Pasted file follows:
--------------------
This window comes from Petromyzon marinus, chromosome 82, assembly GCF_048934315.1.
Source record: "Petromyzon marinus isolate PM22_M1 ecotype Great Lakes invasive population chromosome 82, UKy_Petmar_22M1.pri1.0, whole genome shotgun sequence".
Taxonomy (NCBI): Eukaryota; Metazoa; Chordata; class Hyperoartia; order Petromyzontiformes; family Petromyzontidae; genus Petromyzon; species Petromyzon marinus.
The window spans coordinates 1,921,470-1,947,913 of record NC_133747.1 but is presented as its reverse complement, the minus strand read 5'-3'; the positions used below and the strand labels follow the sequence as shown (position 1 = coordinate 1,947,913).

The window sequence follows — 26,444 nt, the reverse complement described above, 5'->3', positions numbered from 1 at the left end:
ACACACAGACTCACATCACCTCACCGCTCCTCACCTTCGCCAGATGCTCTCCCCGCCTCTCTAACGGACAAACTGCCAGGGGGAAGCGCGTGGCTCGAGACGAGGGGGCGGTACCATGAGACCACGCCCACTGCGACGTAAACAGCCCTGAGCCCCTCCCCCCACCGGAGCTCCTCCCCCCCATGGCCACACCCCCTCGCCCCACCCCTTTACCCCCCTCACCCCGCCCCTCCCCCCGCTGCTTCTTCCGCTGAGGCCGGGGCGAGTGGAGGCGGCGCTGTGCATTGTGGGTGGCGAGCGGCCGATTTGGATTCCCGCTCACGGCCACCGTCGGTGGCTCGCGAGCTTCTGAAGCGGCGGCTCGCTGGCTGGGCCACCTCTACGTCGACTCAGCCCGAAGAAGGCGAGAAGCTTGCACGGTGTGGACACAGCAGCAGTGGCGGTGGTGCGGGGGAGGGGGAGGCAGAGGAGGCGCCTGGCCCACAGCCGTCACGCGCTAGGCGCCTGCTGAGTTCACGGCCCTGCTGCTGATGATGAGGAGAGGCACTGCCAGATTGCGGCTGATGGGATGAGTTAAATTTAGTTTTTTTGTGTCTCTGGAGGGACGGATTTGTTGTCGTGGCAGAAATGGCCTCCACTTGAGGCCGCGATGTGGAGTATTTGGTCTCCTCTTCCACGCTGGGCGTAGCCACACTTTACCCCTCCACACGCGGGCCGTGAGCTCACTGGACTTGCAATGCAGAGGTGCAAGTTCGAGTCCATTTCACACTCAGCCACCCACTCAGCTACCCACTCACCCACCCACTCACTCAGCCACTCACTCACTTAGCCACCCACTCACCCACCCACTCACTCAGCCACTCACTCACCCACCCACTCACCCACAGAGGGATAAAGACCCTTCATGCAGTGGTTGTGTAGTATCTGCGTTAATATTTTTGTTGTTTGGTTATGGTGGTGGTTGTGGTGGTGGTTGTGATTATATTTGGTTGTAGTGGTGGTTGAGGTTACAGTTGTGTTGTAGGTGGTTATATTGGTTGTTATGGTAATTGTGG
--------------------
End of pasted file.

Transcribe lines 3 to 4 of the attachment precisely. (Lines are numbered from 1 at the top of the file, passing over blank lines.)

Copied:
Taxonomy (NCBI): Eukaryota; Metazoa; Chordata; class Hyperoartia; order Petromyzontiformes; family Petromyzontidae; genus Petromyzon; species Petromyzon marinus.
The window spans coordinates 1,921,470-1,947,913 of record NC_133747.1 but is presented as its reverse complement, the minus strand read 5'-3'; the positions used below and the strand labels follow the sequence as shown (position 1 = coordinate 1,947,913).